From the launch of HÅNDVÆRK bookazine on 30 September 2022.

Now, I can count to seven:

At the table with HÅNDVÆRK
and now, Construction

Producing, publishing and selling bookazines is like being a juggler, a hair stylist, a tightrope walker and a circus director, all at once.
That’s the way it is because I have a small firm, where I do the interviews, write the texts, take the photos, do the editing, talk to agents, distributors and clients and do other odd jobs.
And that’s the way it is because the content of a bookazine strikes a balance between the magazine’s fairly light and entertaining fare and the book’s aspiration to inform and enlighten and maybe even to inspire change.

My chosen field is rooted in the design business. Based on the people I portray, my goal is to convey insights into why and how the things we live with are created, at least if a craftsperson was involved.

Even if we are quite privileged, certainly in this corner of the world, it is no secret that there are many people who are not thriving and who are vulnerable, and much of what we surround ourselves with, live in and eat has seen a steady decline in quality in my lifetime.
What’s more, we are senselessly depleting the planet’s resources.

We have become far removed from what was immediately comprehensible and practice-based and moved towards something we have mutually convinced each other is richer and better.
I would love to help turn that trend around, and fortunately, I am not alone.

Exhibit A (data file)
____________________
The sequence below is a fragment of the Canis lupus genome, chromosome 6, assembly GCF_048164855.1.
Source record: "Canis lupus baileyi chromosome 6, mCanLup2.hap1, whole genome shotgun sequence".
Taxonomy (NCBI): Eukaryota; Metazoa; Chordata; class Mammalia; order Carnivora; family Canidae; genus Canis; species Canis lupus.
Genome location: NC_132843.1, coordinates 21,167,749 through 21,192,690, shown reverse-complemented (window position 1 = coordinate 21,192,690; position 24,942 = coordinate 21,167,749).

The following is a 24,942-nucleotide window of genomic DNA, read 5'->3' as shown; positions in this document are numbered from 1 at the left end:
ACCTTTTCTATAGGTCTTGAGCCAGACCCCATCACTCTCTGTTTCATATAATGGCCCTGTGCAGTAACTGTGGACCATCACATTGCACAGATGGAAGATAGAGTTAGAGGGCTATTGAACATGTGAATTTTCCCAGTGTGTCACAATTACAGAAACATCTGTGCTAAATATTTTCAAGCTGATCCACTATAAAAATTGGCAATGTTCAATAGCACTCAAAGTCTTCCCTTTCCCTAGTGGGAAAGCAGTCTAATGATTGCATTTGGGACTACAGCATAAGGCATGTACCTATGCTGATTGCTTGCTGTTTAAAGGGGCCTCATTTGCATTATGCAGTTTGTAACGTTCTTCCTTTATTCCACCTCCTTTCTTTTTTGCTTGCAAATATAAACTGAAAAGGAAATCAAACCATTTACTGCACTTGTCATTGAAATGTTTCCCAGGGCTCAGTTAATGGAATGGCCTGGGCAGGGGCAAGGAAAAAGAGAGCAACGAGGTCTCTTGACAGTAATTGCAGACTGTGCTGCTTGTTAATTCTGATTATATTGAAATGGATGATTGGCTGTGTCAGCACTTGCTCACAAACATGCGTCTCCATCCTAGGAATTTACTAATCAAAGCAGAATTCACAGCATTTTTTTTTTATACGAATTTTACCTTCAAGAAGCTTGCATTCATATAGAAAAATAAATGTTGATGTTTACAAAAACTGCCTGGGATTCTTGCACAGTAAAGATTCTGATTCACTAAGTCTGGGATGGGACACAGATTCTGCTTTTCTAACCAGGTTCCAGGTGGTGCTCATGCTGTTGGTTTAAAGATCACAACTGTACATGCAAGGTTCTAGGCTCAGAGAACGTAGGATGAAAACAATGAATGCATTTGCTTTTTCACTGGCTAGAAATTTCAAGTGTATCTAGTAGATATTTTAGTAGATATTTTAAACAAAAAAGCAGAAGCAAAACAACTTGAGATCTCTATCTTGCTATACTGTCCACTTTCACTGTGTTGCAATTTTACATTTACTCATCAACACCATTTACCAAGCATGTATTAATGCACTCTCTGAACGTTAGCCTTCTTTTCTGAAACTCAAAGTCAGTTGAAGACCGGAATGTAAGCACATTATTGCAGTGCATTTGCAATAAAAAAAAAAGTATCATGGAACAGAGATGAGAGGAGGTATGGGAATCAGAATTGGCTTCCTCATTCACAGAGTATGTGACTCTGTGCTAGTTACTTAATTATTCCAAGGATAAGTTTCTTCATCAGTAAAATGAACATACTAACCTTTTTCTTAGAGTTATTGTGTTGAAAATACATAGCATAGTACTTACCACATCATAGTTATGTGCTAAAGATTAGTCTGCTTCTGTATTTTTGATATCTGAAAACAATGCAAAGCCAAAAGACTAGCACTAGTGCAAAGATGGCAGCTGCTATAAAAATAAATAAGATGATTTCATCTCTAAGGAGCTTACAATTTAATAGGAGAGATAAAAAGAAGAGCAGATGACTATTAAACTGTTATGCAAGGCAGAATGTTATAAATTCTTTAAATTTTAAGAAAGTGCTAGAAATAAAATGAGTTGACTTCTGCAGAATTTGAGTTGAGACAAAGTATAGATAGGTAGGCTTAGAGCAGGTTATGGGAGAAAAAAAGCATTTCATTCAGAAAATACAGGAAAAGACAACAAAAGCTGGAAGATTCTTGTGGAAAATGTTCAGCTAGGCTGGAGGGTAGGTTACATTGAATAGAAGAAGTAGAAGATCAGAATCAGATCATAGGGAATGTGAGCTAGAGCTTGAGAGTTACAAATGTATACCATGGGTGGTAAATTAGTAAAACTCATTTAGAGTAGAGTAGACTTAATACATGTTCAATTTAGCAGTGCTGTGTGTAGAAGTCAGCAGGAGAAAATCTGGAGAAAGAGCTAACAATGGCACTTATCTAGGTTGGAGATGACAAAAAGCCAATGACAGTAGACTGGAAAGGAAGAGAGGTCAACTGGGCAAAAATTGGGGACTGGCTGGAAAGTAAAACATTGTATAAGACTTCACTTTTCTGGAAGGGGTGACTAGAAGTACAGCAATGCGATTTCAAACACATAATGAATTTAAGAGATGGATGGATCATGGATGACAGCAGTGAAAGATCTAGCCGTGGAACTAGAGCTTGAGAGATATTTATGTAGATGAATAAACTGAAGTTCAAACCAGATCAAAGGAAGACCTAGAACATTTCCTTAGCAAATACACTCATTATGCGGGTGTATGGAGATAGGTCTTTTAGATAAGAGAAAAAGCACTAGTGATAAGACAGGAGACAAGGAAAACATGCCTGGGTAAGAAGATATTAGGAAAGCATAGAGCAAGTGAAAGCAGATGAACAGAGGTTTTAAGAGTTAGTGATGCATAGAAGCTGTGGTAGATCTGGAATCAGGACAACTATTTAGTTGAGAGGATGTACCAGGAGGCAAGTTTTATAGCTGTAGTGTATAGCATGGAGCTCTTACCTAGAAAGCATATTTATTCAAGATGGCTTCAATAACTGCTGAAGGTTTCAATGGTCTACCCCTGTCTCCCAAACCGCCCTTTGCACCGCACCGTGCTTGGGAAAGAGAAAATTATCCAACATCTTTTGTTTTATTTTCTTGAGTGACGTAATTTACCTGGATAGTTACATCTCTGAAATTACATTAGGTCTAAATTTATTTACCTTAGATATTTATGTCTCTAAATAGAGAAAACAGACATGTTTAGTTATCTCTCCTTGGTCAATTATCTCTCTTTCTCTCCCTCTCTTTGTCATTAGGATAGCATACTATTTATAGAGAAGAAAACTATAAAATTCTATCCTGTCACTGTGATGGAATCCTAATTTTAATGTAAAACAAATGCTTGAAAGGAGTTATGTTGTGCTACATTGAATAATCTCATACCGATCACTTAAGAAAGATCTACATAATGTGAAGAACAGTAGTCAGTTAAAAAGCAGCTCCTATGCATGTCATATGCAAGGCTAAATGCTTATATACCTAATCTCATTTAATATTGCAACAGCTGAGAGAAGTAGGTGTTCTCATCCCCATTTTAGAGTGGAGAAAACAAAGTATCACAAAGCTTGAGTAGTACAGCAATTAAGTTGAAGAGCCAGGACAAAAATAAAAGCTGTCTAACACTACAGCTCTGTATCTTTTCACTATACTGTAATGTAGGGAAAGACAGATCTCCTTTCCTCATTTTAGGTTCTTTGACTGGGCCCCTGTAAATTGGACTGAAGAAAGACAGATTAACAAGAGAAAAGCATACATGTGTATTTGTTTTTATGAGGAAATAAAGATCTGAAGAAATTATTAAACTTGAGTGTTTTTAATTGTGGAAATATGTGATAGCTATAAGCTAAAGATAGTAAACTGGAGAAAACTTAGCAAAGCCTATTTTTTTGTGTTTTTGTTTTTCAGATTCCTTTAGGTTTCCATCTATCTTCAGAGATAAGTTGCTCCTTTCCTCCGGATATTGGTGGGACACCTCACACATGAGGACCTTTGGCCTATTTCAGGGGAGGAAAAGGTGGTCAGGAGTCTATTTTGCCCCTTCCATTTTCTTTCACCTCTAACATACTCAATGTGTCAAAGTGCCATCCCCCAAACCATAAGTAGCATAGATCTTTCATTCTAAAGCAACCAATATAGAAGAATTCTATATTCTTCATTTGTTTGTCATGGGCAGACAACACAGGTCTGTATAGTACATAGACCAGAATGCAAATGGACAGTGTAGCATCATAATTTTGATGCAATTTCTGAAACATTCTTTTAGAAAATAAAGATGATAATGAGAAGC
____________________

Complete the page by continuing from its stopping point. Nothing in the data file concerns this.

My mission with the HÅNDVÆRK bookazine is both to sow a seed and to nurture the seeds that have already begun to take root.
Maybe I’m really more of a gardener than a hair stylist!

I want to tell stories that point to a path forward.
I want to present modern, living craft practices.
Sometimes, the fastest way forward is to look behind you. And sometimes, you need to leave the past behind in order to move forward.
I want to tell stories of bold life choices.
I want to hold up a different mirror than the ones held up by the traditional lifestyle press.
And I want to tell stories about people with skills, knowledge and dedication.
People with practice-based professions who speak from experience.

Not as a way of pitting the makers and the craftspeople against the intellectuals – far from it.
However, I am convinced that much of our vulnerability and lack of resilience is due to the alienation that has occurred because it somehow, gradually, came to be seen as more prestigious to be a fashion researcher than a tailor, more prestigious to design a house than to build one.

In recent years, we have begun to see a countertrend. First, the chefs became the new rockstars, then the ceramicists and cabinetmakers followed suit.
Even if HÅNDVÆRK and the work of the hand have not seen quite the same momentum, both have made it onto the agenda.
I really hope that the current crisis is not going to buck this trend. I hope it will enhance it.

Not because I think that crafts and manual processes in themselves are the answer to anything, but I do know that crafts and knowledge of materials, in one sense or another, are prerequisites of all good solutions.

Throughout my career, I have been interested in aesthetics – and I still am.
The bookazines are based on aesthetics.